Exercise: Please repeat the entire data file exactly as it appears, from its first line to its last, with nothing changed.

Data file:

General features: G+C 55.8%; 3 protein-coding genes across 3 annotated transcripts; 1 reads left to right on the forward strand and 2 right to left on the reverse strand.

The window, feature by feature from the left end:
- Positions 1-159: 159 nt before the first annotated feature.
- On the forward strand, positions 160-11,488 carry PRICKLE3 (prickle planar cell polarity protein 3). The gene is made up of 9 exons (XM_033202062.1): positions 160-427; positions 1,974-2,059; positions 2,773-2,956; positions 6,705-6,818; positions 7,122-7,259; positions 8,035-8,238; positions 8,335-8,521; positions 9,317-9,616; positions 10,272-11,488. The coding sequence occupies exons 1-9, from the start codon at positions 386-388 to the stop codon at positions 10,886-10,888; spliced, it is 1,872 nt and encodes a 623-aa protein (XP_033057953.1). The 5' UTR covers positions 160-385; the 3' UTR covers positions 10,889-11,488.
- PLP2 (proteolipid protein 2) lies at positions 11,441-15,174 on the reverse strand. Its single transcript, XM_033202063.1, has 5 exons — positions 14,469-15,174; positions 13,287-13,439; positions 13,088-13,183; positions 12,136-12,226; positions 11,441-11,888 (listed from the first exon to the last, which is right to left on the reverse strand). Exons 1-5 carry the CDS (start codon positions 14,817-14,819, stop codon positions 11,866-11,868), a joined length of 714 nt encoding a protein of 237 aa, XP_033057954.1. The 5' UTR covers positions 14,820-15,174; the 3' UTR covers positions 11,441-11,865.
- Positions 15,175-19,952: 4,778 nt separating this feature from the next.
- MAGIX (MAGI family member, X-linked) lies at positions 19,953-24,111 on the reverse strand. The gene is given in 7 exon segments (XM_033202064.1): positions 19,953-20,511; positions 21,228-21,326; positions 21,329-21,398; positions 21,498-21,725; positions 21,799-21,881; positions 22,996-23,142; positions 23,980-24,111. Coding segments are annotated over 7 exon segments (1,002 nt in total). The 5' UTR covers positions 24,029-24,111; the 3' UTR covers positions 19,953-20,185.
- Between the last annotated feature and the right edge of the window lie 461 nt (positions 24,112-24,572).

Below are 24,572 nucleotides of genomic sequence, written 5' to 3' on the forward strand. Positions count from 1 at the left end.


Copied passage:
General features: G+C 55.8%; 3 protein-coding genes across 3 annotated transcripts; 1 reads left to right on the forward strand and 2 right to left on the reverse strand.

The window, feature by feature from the left end:
- Positions 1-159: 159 nt before the first annotated feature.
- On the forward strand, positions 160-11,488 carry PRICKLE3 (prickle planar cell polarity protein 3). The gene is made up of 9 exons (XM_033202062.1): positions 160-427; positions 1,974-2,059; positions 2,773-2,956; positions 6,705-6,818; positions 7,122-7,259; positions 8,035-8,238; positions 8,335-8,521; positions 9,317-9,616; positions 10,272-11,488. The coding sequence occupies exons 1-9, from the start codon at positions 386-388 to the stop codon at positions 10,886-10,888; spliced, it is 1,872 nt and encodes a 623-aa protein (XP_033057953.1). The 5' UTR covers positions 160-385; the 3' UTR covers positions 10,889-11,488.
- PLP2 (proteolipid protein 2) lies at positions 11,441-15,174 on the reverse strand. Its single transcript, XM_033202063.1, has 5 exons — positions 14,469-15,174; positions 13,287-13,439; positions 13,088-13,183; positions 12,136-12,226; positions 11,441-11,888 (listed from the first exon to the last, which is right to left on the reverse strand). Exons 1-5 carry the CDS (start codon positions 14,817-14,819, stop codon positions 11,866-11,868), a joined length of 714 nt encoding a protein of 237 aa, XP_033057954.1. The 5' UTR covers positions 14,820-15,174; the 3' UTR covers positions 11,441-11,865.
- Positions 15,175-19,952: 4,778 nt separating this feature from the next.
- MAGIX (MAGI family member, X-linked) lies at positions 19,953-24,111 on the reverse strand. The gene is given in 7 exon segments (XM_033202064.1): positions 19,953-20,511; positions 21,228-21,326; positions 21,329-21,398; positions 21,498-21,725; positions 21,799-21,881; positions 22,996-23,142; positions 23,980-24,111. Coding segments are annotated over 7 exon segments (1,002 nt in total). The 5' UTR covers positions 24,029-24,111; the 3' UTR covers positions 19,953-20,185.
- Between the last annotated feature and the right edge of the window lie 461 nt (positions 24,112-24,572).

Below are 24,572 nucleotides of genomic sequence, written 5' to 3' on the forward strand. Positions count from 1 at the left end.